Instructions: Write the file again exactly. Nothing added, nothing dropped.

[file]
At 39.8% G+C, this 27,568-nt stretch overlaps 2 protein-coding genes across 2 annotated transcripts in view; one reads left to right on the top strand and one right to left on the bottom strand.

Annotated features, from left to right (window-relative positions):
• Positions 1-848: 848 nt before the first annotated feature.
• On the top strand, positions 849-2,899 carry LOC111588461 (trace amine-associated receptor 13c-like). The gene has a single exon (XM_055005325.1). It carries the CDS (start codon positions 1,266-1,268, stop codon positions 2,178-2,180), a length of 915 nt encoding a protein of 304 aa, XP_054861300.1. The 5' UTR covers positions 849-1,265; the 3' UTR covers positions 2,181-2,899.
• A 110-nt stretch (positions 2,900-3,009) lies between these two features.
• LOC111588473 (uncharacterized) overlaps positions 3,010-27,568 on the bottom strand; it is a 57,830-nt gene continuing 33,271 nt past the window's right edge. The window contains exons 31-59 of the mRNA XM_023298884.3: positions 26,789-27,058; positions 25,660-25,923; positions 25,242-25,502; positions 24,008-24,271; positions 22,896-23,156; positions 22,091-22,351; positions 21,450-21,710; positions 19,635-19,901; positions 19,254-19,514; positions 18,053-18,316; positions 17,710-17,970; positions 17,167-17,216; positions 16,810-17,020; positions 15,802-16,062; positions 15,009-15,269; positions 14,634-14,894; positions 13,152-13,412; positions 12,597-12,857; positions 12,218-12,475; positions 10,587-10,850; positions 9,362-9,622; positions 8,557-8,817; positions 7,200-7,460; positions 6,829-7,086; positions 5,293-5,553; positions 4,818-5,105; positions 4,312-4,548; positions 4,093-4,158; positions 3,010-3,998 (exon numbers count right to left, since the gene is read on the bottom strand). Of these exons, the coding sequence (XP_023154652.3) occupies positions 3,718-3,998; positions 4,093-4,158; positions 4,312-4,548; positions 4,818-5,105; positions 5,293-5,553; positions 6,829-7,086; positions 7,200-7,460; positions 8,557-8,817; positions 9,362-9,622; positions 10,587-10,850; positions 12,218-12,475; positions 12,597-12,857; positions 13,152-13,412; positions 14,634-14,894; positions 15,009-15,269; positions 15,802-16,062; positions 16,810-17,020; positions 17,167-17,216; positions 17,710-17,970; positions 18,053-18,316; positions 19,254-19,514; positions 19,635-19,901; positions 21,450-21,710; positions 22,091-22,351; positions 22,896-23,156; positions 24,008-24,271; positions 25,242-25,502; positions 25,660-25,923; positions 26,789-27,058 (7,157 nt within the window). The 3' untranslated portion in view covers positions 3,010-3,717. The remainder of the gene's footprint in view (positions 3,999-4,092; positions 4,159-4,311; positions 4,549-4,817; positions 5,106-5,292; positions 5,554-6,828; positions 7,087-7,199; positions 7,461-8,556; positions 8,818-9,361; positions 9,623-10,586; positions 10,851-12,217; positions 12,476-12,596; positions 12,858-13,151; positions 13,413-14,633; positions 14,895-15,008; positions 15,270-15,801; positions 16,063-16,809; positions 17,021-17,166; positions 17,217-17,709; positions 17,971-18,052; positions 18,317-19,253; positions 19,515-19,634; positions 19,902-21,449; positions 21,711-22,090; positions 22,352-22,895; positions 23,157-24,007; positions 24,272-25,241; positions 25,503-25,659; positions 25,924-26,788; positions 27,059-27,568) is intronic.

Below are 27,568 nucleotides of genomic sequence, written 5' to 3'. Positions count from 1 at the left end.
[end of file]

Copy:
At 39.8% G+C, this 27,568-nt stretch overlaps 2 protein-coding genes across 2 annotated transcripts in view; one reads left to right on the top strand and one right to left on the bottom strand.

Annotated features, from left to right (window-relative positions):
• Positions 1-848: 848 nt before the first annotated feature.
• On the top strand, positions 849-2,899 carry LOC111588461 (trace amine-associated receptor 13c-like). The gene has a single exon (XM_055005325.1). It carries the CDS (start codon positions 1,266-1,268, stop codon positions 2,178-2,180), a length of 915 nt encoding a protein of 304 aa, XP_054861300.1. The 5' UTR covers positions 849-1,265; the 3' UTR covers positions 2,181-2,899.
• A 110-nt stretch (positions 2,900-3,009) lies between these two features.
• LOC111588473 (uncharacterized) overlaps positions 3,010-27,568 on the bottom strand; it is a 57,830-nt gene continuing 33,271 nt past the window's right edge. The window contains exons 31-59 of the mRNA XM_023298884.3: positions 26,789-27,058; positions 25,660-25,923; positions 25,242-25,502; positions 24,008-24,271; positions 22,896-23,156; positions 22,091-22,351; positions 21,450-21,710; positions 19,635-19,901; positions 19,254-19,514; positions 18,053-18,316; positions 17,710-17,970; positions 17,167-17,216; positions 16,810-17,020; positions 15,802-16,062; positions 15,009-15,269; positions 14,634-14,894; positions 13,152-13,412; positions 12,597-12,857; positions 12,218-12,475; positions 10,587-10,850; positions 9,362-9,622; positions 8,557-8,817; positions 7,200-7,460; positions 6,829-7,086; positions 5,293-5,553; positions 4,818-5,105; positions 4,312-4,548; positions 4,093-4,158; positions 3,010-3,998 (exon numbers count right to left, since the gene is read on the bottom strand). Of these exons, the coding sequence (XP_023154652.3) occupies positions 3,718-3,998; positions 4,093-4,158; positions 4,312-4,548; positions 4,818-5,105; positions 5,293-5,553; positions 6,829-7,086; positions 7,200-7,460; positions 8,557-8,817; positions 9,362-9,622; positions 10,587-10,850; positions 12,218-12,475; positions 12,597-12,857; positions 13,152-13,412; positions 14,634-14,894; positions 15,009-15,269; positions 15,802-16,062; positions 16,810-17,020; positions 17,167-17,216; positions 17,710-17,970; positions 18,053-18,316; positions 19,254-19,514; positions 19,635-19,901; positions 21,450-21,710; positions 22,091-22,351; positions 22,896-23,156; positions 24,008-24,271; positions 25,242-25,502; positions 25,660-25,923; positions 26,789-27,058 (7,157 nt within the window). The 3' untranslated portion in view covers positions 3,010-3,717. The remainder of the gene's footprint in view (positions 3,999-4,092; positions 4,159-4,311; positions 4,549-4,817; positions 5,106-5,292; positions 5,554-6,828; positions 7,087-7,199; positions 7,461-8,556; positions 8,818-9,361; positions 9,623-10,586; positions 10,851-12,217; positions 12,476-12,596; positions 12,858-13,151; positions 13,413-14,633; positions 14,895-15,008; positions 15,270-15,801; positions 16,063-16,809; positions 17,021-17,166; positions 17,217-17,709; positions 17,971-18,052; positions 18,317-19,253; positions 19,515-19,634; positions 19,902-21,449; positions 21,711-22,090; positions 22,352-22,895; positions 23,157-24,007; positions 24,272-25,241; positions 25,503-25,659; positions 25,924-26,788; positions 27,059-27,568) is intronic.

Below are 27,568 nucleotides of genomic sequence, written 5' to 3'. Positions count from 1 at the left end.